Bar U Ranch National Historic Site of Canada

Longview, Alberta
Farm buildings at Bar U Ranch © Parks Canada | Parcs Canada
Farm buildings at Bar U Ranch
© Parks Canada | Parcs Canada
View of Bar U Ranch © Parks Canada | Parcs CanadaFarm buildings at Bar U Ranch © Parks Canada | Parcs CanadaThe blacksmith shop at Bar U Ranch © Parks Canada | Parcs Canada
Address : Highway 22 and Highway 540, Longview, Alberta

Recognition Statute: Historic Sites and Monuments Act (R.S.C., 1985, c. H-4)
Designation Date: 1989-11-17
  • 1883 to 1950 (Construction)
  • 1882 to 1950 (Significant)

Event, Person, Organization:
  • Fred Stimson  (Person)
  • George Lane  (Person)
  • Patrick Burns  (Person)
  • North-West Cattle Company  (Organization)
Other Name(s):
  • Bar U Ranch  (Designation Name)
  • The Ranching Industry and the Bar U Ranch  (Plaque name)
Research Report Number: Ranching - July 1989; 1997-019; 1989-SUA, SUB; 1988-A01-02; 1977-029; 1976-65A-B; 1974-SUD; 1974-004
DFRP Number: 56498 00


Existing plaque:  Bar U Ranch National Historic Site, Longview, Alberta

The ranching industry on the Prairies developed in the 1880s when eastern investors established large ranches on leased Crown land and raised cattle for Canadian and British markets. The Bar U and a handful of other large spreads dominated ranching society during the 1890s. Pressure from farmers and from smaller ranchers reduced the large ranges, and the hard winter of 1906 marked the end of the era of the big ranches. The Bar U was one of the few large operations to survive and, under the successive direction of Fred Stimson, George Lane and Pat Burns, prospered into the mid-20th century. *Note: This designation has been identified for review. A review can be triggered for one of the following reasons - outdated language or terminology, absence of a significant layer of history, factual errors, controversial beliefs and behaviour, or significant new knowledge.

Description of Historic Place

Bar U Ranch National Historic Site of Canada comprises 148.43 hectares of rangeland that constitute the original headquarters site of an Alberta cattle ranch established in the 1880s. Located in a shallow east-west valley along the banks of Pekisko Creek in southern Alberta’s foothills, the ranch includes rolling uplands, level flats, covered creek bottoms and a variety of wooden ranch buildings. The designation refers both to the landscape and the built elements of the site.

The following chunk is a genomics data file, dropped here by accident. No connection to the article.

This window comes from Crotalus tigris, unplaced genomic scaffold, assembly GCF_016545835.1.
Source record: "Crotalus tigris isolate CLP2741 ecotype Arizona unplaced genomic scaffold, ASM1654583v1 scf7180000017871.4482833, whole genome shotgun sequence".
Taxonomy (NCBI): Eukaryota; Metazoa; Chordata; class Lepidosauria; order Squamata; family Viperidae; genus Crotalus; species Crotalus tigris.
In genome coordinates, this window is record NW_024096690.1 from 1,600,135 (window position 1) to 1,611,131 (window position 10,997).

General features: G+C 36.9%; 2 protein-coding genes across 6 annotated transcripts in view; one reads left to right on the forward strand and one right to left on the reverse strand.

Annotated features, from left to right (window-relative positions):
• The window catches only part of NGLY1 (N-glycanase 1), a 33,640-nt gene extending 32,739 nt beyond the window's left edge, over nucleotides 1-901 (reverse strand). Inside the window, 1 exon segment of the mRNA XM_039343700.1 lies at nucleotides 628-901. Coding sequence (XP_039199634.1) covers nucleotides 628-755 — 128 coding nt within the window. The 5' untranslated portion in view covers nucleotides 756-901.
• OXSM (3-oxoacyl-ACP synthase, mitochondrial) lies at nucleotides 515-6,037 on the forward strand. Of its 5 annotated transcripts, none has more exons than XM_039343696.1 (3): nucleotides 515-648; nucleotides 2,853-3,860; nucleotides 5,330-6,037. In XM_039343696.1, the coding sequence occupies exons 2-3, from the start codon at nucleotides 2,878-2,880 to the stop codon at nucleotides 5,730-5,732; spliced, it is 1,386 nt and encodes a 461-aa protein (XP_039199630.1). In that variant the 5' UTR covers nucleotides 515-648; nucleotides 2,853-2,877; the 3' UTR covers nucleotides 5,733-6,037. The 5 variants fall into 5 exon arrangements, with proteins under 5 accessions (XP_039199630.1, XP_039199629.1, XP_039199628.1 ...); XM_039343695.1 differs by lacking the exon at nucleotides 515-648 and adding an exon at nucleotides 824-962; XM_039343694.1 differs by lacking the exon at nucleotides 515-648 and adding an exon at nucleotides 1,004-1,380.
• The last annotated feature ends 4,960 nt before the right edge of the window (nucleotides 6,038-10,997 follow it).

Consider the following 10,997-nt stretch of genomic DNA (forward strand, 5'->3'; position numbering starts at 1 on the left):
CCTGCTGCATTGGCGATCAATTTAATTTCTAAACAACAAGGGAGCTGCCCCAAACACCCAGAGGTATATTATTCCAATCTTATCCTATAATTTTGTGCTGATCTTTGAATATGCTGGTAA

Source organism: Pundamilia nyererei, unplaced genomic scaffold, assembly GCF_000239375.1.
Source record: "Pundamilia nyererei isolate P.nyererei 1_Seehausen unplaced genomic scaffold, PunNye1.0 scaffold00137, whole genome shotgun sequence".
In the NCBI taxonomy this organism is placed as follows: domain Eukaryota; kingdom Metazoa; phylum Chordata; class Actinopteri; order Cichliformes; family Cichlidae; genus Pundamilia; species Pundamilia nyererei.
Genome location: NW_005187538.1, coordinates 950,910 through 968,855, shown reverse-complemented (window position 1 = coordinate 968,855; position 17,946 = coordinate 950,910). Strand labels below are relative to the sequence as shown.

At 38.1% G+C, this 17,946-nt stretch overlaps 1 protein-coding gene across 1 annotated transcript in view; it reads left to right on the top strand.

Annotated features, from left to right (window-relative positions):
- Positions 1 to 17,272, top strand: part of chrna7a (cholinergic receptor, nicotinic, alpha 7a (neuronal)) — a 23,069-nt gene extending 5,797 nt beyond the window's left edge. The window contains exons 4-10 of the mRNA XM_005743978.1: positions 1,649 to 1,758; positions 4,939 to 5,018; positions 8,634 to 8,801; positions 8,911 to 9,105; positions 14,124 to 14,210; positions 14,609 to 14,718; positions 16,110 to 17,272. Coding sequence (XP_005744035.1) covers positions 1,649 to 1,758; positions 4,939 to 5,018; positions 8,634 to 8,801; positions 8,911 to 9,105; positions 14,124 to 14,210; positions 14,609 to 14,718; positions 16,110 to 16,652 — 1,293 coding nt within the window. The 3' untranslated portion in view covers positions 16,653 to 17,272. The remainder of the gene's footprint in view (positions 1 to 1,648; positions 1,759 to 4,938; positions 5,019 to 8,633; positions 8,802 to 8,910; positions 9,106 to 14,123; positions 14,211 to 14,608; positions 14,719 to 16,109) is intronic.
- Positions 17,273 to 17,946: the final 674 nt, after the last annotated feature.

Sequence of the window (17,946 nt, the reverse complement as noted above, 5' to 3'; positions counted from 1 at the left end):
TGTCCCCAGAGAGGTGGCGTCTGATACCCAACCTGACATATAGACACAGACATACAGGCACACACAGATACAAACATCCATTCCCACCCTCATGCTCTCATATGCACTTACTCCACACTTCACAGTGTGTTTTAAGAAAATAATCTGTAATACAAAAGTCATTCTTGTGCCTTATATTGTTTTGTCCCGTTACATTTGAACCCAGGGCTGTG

Heritage Value

The Bar U Ranch was designated a national historic site of Canada because of: its important role in the ranching industry in Canada.

The heritage value of Bar U Ranch National Historic Site of Canada lies in the integrity of its cultural landscape as a representation of Alberta ranching in the 1880-1950 period. It is embodied in the enduring rural character of the landscape, in its continued use for cattle raising, and in the traditional elements of the ranch landscape associated with foothills cattle country, both natural and man-made.

The Bar U Ranch was established in 1882, under the federal government’s grazing lease policy by the North-West Cattle Company, a firm of investors led by Québec resident Fred Stimson. In 1902 it was acquired by George Lane, a cowboy and former Bar-U foreman who had become a major cattleman. He sold it to Patrick Burns in 1927, and it operated as part of Burns’ cattle conglomerate until 1949. The Bar U Ranch was in continuous operation as a cattle ranch from 1883 until 1991. Since that time, ranch activity has been guided by interpretive priorities rather than those of the cattle industry.